MANKATO — An entourage of Mankato Area Schools administrators and media walked the halls of Washington Elementary School Wednesday watching Brenda Cassellius visit classrooms and engage with students and teachers.
The state commissioner of education asked questions, gave high-fives and observed the teaching methods that have helped Washington achieve Reward School status for two consecutive years under the new state accountability system that replaced No Child Left Behind.
Reward Schools are the highest-performing 15 percent of Title I schools in the state.
“I am so thrilled with our No Child Left Behind waiver, and we can put the focus on the positive,” Cassellius said to Washington Principal Will Remmert.
Remmert and Supt. Sheri Allen explained the various programs in place at Washington, including a data wall in a staff conference room with framed pictures of all the students, categorizing them by their level of achievement in reaching learning outcomes. Another wall contains information on each “What I Need Kid” with individual skill goals mapped out.
“It personalizes the data. It really, to me, validates the growth model,” said Allen, whom Cassellius described as a “super feisty superintendent who gets things done.”
Cassellius was impressed with the system. “We need everybody to see this right here,” she said.
Focusing on growth and the needs of each individual student is a huge benefit under the waiver, Cassellius said. And Washington — made up of 20 percent non-white students and 43 percent free-and-reduced lunch — is a great example of that growth, Remmert said.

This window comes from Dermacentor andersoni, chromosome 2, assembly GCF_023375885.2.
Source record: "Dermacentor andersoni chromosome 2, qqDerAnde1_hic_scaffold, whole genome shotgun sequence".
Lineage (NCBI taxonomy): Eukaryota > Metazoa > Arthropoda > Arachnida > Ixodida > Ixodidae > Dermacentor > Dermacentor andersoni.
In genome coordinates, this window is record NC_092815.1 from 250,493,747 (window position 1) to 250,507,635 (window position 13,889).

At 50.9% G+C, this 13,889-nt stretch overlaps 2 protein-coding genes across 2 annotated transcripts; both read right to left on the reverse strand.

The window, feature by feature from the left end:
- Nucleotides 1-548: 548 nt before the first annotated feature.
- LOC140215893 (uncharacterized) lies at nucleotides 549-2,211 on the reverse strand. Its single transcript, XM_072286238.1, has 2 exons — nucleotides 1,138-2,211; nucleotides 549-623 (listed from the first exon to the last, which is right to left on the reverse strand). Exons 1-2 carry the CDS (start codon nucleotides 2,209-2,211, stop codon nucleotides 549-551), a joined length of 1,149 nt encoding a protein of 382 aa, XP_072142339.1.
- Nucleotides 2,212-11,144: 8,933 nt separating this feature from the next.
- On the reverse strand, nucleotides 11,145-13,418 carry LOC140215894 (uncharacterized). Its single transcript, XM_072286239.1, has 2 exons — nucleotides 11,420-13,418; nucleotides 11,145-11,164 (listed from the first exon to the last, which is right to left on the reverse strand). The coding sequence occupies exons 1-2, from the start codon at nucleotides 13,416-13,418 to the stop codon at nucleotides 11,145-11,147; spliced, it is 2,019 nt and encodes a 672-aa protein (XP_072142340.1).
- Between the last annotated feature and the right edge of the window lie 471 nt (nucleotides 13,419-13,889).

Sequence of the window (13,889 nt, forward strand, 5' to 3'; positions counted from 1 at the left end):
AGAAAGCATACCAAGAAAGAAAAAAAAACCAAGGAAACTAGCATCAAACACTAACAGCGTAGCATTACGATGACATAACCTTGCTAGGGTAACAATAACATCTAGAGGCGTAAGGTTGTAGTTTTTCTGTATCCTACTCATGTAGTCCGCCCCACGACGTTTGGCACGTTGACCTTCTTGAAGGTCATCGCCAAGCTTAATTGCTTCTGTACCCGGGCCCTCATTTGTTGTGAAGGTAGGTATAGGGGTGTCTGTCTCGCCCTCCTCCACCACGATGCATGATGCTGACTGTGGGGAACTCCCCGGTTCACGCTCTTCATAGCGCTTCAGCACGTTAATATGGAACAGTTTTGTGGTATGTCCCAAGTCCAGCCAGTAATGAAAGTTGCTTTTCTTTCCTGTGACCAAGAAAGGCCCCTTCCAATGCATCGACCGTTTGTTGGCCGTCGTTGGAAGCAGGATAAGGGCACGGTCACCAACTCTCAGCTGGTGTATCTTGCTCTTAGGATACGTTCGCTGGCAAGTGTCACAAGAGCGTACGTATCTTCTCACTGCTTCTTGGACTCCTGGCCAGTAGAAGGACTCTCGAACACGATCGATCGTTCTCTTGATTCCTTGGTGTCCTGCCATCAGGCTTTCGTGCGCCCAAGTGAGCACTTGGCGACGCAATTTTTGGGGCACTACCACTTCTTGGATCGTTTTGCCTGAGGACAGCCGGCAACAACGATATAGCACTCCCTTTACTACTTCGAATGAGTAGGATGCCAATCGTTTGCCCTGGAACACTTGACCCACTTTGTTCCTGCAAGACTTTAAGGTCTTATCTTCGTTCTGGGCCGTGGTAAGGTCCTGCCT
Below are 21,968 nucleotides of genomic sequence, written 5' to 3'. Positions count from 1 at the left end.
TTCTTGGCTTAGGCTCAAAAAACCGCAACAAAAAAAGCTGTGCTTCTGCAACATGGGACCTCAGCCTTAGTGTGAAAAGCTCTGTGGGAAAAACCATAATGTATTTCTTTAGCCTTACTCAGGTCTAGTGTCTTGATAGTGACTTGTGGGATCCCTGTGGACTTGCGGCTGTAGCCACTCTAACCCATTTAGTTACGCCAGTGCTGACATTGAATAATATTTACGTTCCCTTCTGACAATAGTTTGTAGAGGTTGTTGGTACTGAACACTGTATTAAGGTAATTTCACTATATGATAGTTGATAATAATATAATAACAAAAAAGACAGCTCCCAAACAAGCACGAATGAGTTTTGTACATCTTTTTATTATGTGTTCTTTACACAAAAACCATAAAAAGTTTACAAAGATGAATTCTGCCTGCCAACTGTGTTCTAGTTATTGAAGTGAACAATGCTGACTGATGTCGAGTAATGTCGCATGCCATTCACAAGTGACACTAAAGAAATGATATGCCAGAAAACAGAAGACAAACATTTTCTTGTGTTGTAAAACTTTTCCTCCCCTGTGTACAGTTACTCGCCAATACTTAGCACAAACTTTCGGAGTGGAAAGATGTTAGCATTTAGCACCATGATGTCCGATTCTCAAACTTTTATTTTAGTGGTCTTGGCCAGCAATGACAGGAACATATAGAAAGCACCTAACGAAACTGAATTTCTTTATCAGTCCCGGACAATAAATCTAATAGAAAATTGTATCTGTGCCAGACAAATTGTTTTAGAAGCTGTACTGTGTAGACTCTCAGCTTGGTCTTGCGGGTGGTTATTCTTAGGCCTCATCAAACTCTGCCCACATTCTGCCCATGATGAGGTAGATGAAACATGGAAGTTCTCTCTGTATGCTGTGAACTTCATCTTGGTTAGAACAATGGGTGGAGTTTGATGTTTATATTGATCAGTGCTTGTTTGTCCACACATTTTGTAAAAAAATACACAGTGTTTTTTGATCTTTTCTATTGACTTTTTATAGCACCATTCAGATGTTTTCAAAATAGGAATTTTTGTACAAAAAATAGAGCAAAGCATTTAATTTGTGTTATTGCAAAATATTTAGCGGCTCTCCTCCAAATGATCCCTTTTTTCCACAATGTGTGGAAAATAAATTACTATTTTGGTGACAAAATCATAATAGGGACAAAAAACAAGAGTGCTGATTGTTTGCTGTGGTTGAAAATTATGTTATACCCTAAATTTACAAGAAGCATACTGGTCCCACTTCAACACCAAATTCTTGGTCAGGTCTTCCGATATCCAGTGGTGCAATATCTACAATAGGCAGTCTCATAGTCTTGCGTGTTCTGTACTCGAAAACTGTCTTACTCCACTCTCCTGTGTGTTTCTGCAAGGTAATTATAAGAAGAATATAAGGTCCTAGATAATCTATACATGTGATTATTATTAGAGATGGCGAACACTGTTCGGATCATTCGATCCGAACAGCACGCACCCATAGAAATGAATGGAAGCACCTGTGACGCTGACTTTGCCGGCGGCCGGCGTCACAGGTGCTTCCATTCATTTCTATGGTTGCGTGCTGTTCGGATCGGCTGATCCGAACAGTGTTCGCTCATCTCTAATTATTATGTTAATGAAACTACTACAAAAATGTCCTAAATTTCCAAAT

Under No Child Left Behind, the school missed reaching Adequate Yearly Progress (the old accountability benchmark) several years in just one of more than a dozen categories. The third year, the school missed it by 5/10 of a point, Remmert said.
“And so the public perception was we were a failing school,” he said, adding that morale was terrible. “It was horrible around here.”
Cassellius said the worst part of missing AYP by such a slight margin was knowing that the teachers were doing the right things and weren’t being recognized for growth.
“We knew we were doing the right work, we knew we were headed in the right direction, we knew we were closing the (achievement) gap,” Remmert said.
The new system has the opposite effect, Remmert said. Throughout the school, focus is put “kid by kid, skill by skill,” he said.
“You’re doing all the right things,” Cassellius said.
In a second-grade classroom, reading intervention teacher Connie Long was just sharing some great news with the class: 100 percent of them had hit their reading target for the first time.
“Do you know how you hit your goal?” Long asked the class.
“Because we’re good readers,” a boy said. “Because we’re reading,” a girl said.
Cassellius congratulated the class and asked what subjects they were interested in with kids shouting out art, music and reading.
“Do you kids know you can be anything you want to be when you get big like us adults?” she said.
Remmert said he appreciates having a commissioner who understands that school is about more than just students passing standardized tests. It’s about “the whole culture, the whole child,” he said.
Cassellius said she is visiting schools such as Washington to gather feedback and learn where resources are needed, and to help “get those resources as close as they can to the kids.”